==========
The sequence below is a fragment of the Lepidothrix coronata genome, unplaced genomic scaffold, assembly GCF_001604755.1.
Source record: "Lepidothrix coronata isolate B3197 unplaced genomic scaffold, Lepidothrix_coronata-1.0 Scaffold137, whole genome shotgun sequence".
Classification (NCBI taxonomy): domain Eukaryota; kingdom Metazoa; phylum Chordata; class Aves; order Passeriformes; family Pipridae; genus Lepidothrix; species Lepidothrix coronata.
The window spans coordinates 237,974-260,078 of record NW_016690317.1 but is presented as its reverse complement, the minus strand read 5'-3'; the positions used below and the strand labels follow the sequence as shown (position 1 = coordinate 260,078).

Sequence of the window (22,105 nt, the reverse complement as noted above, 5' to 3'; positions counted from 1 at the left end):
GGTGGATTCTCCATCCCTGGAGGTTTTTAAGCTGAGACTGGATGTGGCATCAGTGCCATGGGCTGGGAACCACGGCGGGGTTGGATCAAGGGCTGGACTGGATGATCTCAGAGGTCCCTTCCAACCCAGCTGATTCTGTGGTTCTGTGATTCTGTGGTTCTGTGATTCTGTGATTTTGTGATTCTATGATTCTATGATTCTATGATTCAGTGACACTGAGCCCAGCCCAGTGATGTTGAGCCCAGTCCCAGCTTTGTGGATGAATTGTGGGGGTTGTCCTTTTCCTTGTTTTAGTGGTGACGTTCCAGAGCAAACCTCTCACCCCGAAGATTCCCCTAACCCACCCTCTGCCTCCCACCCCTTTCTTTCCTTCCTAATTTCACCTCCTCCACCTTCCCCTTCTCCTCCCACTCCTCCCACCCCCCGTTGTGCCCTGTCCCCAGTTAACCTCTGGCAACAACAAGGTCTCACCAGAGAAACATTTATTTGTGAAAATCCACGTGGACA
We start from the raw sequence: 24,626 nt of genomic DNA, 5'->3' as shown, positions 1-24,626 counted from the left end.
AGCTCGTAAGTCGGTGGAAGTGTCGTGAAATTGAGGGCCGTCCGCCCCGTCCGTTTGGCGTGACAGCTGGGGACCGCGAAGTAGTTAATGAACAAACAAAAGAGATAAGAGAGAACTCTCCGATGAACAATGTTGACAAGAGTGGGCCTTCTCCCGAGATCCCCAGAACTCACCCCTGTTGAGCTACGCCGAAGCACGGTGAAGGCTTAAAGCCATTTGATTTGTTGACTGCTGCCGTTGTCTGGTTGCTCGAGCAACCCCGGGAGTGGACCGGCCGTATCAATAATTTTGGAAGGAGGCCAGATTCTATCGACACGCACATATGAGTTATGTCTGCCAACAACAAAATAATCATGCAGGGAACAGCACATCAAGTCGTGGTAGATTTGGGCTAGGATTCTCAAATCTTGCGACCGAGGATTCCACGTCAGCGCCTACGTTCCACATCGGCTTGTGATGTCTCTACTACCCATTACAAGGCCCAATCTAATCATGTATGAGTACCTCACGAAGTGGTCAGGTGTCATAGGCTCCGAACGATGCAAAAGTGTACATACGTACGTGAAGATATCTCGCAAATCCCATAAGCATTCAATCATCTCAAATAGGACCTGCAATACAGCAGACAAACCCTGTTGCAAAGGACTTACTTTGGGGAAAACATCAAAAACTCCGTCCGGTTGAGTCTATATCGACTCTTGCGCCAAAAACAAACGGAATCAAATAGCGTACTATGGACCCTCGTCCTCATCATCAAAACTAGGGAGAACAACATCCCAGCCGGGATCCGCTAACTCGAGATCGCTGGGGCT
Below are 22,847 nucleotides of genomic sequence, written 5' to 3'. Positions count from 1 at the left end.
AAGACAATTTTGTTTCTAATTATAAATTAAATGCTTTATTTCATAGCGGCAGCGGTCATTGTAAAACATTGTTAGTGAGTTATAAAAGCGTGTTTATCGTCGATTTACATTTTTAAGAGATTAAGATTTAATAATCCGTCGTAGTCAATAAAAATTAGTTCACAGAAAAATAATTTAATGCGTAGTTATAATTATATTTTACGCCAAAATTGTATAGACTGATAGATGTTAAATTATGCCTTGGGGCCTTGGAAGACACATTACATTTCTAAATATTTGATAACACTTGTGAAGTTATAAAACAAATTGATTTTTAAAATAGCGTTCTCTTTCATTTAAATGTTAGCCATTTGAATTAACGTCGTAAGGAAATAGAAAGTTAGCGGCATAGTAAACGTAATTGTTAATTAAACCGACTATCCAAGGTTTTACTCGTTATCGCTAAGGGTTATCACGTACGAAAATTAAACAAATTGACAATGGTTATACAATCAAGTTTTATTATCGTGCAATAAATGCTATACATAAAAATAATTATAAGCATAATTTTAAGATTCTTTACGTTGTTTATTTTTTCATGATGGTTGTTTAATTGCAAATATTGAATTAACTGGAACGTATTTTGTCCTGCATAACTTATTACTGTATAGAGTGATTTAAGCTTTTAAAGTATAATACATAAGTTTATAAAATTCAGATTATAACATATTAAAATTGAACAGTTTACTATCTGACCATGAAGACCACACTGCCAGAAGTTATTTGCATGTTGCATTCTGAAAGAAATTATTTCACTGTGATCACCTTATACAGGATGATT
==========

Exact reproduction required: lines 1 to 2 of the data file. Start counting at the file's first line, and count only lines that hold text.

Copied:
The sequence below is a fragment of the Lepidothrix coronata genome, unplaced genomic scaffold, assembly GCF_001604755.1.
Source record: "Lepidothrix coronata isolate B3197 unplaced genomic scaffold, Lepidothrix_coronata-1.0 Scaffold137, whole genome shotgun sequence".